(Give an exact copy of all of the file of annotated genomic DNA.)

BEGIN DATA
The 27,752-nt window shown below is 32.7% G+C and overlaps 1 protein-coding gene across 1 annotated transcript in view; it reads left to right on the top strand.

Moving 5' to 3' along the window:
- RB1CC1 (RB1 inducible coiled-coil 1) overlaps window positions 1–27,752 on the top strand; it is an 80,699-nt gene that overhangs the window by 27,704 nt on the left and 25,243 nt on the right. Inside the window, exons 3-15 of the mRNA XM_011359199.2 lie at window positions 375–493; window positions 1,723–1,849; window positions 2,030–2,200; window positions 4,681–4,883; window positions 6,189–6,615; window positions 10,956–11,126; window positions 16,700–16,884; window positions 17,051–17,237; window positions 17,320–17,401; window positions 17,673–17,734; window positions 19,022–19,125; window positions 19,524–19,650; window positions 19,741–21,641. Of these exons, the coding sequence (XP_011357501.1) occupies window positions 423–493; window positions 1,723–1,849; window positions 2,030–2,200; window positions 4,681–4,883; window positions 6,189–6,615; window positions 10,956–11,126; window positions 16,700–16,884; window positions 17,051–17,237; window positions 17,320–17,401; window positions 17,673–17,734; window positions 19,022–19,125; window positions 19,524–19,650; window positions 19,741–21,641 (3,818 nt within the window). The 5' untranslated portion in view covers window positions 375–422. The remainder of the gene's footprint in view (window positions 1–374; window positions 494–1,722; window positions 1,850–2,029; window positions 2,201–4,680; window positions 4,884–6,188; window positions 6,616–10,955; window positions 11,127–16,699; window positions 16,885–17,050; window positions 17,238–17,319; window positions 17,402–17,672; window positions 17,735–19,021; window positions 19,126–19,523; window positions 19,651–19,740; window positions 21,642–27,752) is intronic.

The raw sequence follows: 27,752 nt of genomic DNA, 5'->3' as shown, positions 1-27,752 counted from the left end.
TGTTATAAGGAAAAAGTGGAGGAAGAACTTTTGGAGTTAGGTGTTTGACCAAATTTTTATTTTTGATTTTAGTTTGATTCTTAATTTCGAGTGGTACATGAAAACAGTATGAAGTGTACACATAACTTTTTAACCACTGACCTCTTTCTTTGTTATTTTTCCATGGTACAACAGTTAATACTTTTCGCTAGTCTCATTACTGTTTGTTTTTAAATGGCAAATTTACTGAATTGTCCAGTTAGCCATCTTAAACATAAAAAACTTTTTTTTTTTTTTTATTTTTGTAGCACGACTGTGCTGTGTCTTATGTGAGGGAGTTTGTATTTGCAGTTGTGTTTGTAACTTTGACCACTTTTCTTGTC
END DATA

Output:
The 27,752-nt window shown below is 32.7% G+C and overlaps 1 protein-coding gene across 1 annotated transcript in view; it reads left to right on the top strand.

Moving 5' to 3' along the window:
- RB1CC1 (RB1 inducible coiled-coil 1) overlaps window positions 1–27,752 on the top strand; it is an 80,699-nt gene that overhangs the window by 27,704 nt on the left and 25,243 nt on the right. Inside the window, exons 3-15 of the mRNA XM_011359199.2 lie at window positions 375–493; window positions 1,723–1,849; window positions 2,030–2,200; window positions 4,681–4,883; window positions 6,189–6,615; window positions 10,956–11,126; window positions 16,700–16,884; window positions 17,051–17,237; window positions 17,320–17,401; window positions 17,673–17,734; window positions 19,022–19,125; window positions 19,524–19,650; window positions 19,741–21,641. Of these exons, the coding sequence (XP_011357501.1) occupies window positions 423–493; window positions 1,723–1,849; window positions 2,030–2,200; window positions 4,681–4,883; window positions 6,189–6,615; window positions 10,956–11,126; window positions 16,700–16,884; window positions 17,051–17,237; window positions 17,320–17,401; window positions 17,673–17,734; window positions 19,022–19,125; window positions 19,524–19,650; window positions 19,741–21,641 (3,818 nt within the window). The 5' untranslated portion in view covers window positions 375–422. The remainder of the gene's footprint in view (window positions 1–374; window positions 494–1,722; window positions 1,850–2,029; window positions 2,201–4,680; window positions 4,884–6,188; window positions 6,616–10,955; window positions 11,127–16,699; window positions 16,885–17,050; window positions 17,238–17,319; window positions 17,402–17,672; window positions 17,735–19,021; window positions 19,126–19,523; window positions 19,651–19,740; window positions 21,642–27,752) is intronic.

The raw sequence follows: 27,752 nt of genomic DNA, 5'->3' as shown, positions 1-27,752 counted from the left end.
TGTTATAAGGAAAAAGTGGAGGAAGAACTTTTGGAGTTAGGTGTTTGACCAAATTTTTATTTTTGATTTTAGTTTGATTCTTAATTTCGAGTGGTACATGAAAACAGTATGAAGTGTACACATAACTTTTTAACCACTGACCTCTTTCTTTGTTATTTTTCCATGGTACAACAGTTAATACTTTTCGCTAGTCTCATTACTGTTTGTTTTTAAATGGCAAATTTACTGAATTGTCCAGTTAGCCATCTTAAACATAAAAAACTTTTTTTTTTTTTTTATTTTTGTAGCACGACTGTGCTGTGTCTTATGTGAGGGAGTTTGTATTTGCAGTTGTGTTTGTAACTTTGACCACTTTTCTTGTC